In the current state of the economy, receiving an employment offer may seem like the best news that could be delivered, especially once you finally receive the offer officially in writing. However, that moment could certainly be diminished by a contract provision, carefully crafted and positioned within the document that could significantly affect your future, even past this current employment. That provision is called a non-compete clause.
A Non-compete clause or covenant not to compete (CNC), is used when one party (usually an employee) agrees not to pursue a similar profession or trade in competition against another party (usually the employer), and usually requiring a reasonable geographic restriction and timeframe. Most states legally allow these contract provisions, including Massachusetts. California is one state that completely prohibits the use of them, except in limited circumstances (for instance, in the sale of the business).
Therefore, largely based upon what some call non-compete “abuse” by employers, Massachusetts’ Representative William H. Brownsberger introduced legislation (H. 1794) that called for the prohibition of non-compete agreements, except in limited circumstances (similar to the California law). Of course, this has lead to many discussions regarding the danger of these agreements and whether they diminish labor mobility or innovation within the market. This is certainly a concern for those professionals who wish to strike out on their own and form start-up companies, only to find out that they are restricted or subject to tremendous litigation fees from their efforts.
Rep. Brownsberger’s bill seemed to be generating enough momentum and support for his bill, that many thought these agreements might finally be dead in Massachusetts. However, this summer, Rep. Brownsberger seems to have backed-down a bit from his strict stance and joined with Rep. Lori Ehrlich to draft a new, compromised bill, that is not as restrictive on these agreements. Surprisingly, the bill introduces many features that some say may make these agreements even MORE prevalent, including the use of presumptive reasonableness within the endorsed parameters. Consequently, if the legislation so clearly and particularly outlines what is considered reasonable, then drafting these provisions will be essentially easy for the employers, and will further promote them (the exact opposite a result that Rep. Brownsberger intends). We will have to wait to see how the legislature ultimately votes on this issue this fall.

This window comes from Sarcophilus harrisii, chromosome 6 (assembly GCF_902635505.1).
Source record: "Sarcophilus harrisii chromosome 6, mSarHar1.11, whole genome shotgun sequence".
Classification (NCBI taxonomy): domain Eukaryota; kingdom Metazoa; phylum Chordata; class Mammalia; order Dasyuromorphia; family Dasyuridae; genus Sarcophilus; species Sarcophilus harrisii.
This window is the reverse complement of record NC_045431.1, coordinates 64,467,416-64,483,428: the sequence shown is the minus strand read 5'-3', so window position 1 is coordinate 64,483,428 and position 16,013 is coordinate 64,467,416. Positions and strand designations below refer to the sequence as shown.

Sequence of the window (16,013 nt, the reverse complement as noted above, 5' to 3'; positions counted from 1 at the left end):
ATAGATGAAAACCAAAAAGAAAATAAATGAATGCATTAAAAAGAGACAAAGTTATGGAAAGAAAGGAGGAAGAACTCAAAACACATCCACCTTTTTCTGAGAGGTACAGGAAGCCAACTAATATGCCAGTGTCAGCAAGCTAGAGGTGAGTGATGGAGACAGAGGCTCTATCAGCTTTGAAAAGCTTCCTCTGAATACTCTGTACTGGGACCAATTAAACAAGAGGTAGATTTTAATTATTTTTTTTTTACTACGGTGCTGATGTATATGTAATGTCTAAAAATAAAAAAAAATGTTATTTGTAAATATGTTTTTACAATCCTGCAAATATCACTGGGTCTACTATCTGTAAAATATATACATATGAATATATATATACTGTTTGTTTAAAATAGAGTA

So, what is the ultimate lesson to be learned here? First, Non-compete agreements are not things to be ignored, when looking over your contract. You would be advised to have a reputable attorney look over your agreement, to determine if it is reasonable and suits your needs. Second, remember that non-competes are still fully alive in Massachusetts, until further notice, and could significantly affect your employment prospects in the future. And in today’s economy, no one wants to be left out in the cold when it comes to the future of his or her employment.
By Attorney Kelly L. Swan Taylor